and a male Western Tanager.
While we weren’t there all that long, we also had Red-breasted Nuthatch, Cassin’s Finch, Steller’s Jay, and Audubon’s Warbler drop by. The butterfly puddling area at Bill Spring near Doc Long Picnic Area was busier than we’d ever seen it, with nearly a dozen Weidemeyer’s Admirals, several Arizona Sisters, Western Tiger Swallowtail, Hoary Comma, and Taxiles Skippers about.
The next day, with only 3 days left before they closed the forest, I drove to Las Huertas Canyon, a place that is becoming a favorite for the number and variety of butterflies it hosts during the season. It was great to see that the small patch of Tropical Milkweed was in bloom and had spread over the last two years. We first found it in 2012, missed it last year because of fire restrictions and being off on a trip to Montana, and only had this weekend to see what it might attract. First up was a Gray Hairstreak,
followed by Juniper and Thicket Hairstreaks, two Variegated Fritillaries, Reakirt’s and Marine Blues, and what I think was most likely a Southern Dogface. The whole canyon was filled with butterflies, which is rather unusual for our desert environment, and I’d end the day with 23 species including a first for the year Common Wood-Nymph. At one damp area near the flowing creek, there were more than a dozen species present, including quite a few Two-tailed Swallowtails and a couple of Western Tiger Swallowtails.
The butterflies were so good, Rebecca would join me on a return trip on Sunday for an even better time and a few more species. The Western Tiger Swallowtail is quite similar to the Two-Tailed Swallowtail, but in addition to the tails, there are a few distinguishing features. From the side, the blue strip seems more continuous on the Western Tiger rather than broken up with more scalloped black edges on the Two-tailed.
More distinctive, however, is the view from the top where the Western Tiger has much thicker black stripes than the Two-tailed.
The Sunday trip also added two new species for the year, Margined White and the gorgeous Tailed Copper, the latter a species I’d missed last year and had been hoping to see again just about now.
We’d also get good pictures of a Northwestern Fritillary that dropped in, a species that wouldn’t land long enough for a picture the day before higher up the mountain. This ‘bug’ is spectacular on both sides, and similar to the Great Spangled and Aphrodite Fritillaries we’d seen on the trip back east.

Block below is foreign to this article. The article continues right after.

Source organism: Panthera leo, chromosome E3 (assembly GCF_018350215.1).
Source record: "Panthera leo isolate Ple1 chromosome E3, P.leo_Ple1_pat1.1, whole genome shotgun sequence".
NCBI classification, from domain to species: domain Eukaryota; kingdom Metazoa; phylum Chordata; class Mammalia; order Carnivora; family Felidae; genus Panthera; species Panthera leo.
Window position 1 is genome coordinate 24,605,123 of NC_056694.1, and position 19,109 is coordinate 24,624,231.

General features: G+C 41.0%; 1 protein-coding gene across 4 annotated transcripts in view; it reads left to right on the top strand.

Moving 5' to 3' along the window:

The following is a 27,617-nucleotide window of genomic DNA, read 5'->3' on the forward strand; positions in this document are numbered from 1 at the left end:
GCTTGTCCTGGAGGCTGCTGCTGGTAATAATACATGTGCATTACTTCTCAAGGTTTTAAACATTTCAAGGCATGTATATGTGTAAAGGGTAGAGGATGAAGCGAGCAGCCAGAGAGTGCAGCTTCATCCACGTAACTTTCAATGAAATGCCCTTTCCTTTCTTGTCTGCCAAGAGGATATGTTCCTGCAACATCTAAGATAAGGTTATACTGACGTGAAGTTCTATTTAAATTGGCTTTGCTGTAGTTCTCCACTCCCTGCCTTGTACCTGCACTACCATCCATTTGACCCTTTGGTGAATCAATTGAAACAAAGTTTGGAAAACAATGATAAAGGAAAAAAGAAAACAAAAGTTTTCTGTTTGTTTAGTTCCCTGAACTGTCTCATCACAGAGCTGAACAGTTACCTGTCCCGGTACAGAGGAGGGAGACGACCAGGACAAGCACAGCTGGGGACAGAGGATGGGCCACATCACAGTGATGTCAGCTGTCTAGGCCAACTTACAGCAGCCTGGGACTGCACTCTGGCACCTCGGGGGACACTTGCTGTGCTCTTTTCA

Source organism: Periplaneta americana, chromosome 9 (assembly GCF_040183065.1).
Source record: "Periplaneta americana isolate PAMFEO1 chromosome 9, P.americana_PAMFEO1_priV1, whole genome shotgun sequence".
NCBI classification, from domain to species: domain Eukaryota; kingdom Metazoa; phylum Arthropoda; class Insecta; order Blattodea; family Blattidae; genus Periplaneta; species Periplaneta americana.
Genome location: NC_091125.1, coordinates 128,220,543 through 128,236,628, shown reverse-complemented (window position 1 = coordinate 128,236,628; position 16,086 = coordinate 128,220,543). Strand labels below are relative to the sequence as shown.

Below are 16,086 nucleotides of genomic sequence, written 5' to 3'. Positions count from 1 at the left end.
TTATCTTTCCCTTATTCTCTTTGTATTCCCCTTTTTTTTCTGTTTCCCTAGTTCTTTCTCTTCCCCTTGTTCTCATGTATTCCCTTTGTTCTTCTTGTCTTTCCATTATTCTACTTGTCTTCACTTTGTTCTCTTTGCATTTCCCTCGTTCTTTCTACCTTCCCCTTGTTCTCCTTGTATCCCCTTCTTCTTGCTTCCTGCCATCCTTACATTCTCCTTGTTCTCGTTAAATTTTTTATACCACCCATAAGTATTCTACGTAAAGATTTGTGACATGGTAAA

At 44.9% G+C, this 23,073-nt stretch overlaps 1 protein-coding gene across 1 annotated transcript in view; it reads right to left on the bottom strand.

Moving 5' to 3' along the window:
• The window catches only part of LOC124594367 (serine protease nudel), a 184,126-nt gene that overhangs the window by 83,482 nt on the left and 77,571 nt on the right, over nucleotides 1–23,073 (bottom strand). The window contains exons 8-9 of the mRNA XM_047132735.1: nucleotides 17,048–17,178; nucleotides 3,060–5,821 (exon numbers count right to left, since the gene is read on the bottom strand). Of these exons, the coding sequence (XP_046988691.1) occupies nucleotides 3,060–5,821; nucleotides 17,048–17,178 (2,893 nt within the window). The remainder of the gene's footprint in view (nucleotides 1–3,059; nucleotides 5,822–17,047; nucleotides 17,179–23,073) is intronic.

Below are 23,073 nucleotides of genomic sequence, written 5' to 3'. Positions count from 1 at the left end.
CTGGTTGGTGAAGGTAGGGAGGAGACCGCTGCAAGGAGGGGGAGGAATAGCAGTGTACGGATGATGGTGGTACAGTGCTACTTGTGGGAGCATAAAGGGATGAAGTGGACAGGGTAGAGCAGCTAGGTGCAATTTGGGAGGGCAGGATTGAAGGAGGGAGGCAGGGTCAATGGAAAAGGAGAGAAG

The day before we had headed down to Bosque del Apache NWR to scope out conditions for this week’s Audubon Thursday Birder trip. Lots of baby Scaled Quail were running around near the Visitor Center, and we spotted a pair of Phainopepla on the drive from San Antonio NM. The Visitor Center feeders were busy with Black-chinned Hummingbirds, and the seed feeders were drawing a pair of Black-headed Grosbeaks and a pair of Bullock’s Orioles.
A few areas on the refuge still have water, and although we didn’t see very many ducks, there was a nice variety of other birds around for the summer. Several Blue Grosbeaks were working the roadbed along the drive
and there were a pair of Black Phoebes apparently getting ready to nest near the Flight Deck.
Along the drive, we spotted a few White-faced Ibis and Black-crowned Night Herons along with a few other birds, and got to spend time photographing a Great Blue Heron busy on the hunt for something to eat that morning.
We’re hoping the rain will show up around here soon so they can open the mountains again, but so far the Rio Grande bosque is still open and there are other places around to visit for birds and butterflies. Our scouting trip to Bosque del Apache also leads us to expect a pretty good trip there later this week.
The Gray Hairstreak picture is so beautiful!
Joe, I am thoroughly enamored with EVERY ONE OF YOUR PHOTOGRAPHS!
Itâs like the birds are just waiting for your to photograph them, BUT I know it takes lots of expertise AND patience to get the wonderful results that you getâ¦
Your nest of baby birds is precious; the blue of your Aztec dancer is remarkableâ¦
Such color in your Western Tanager. The wood ducksâ¦what a photo! And your greater roadrunner â¦ !!!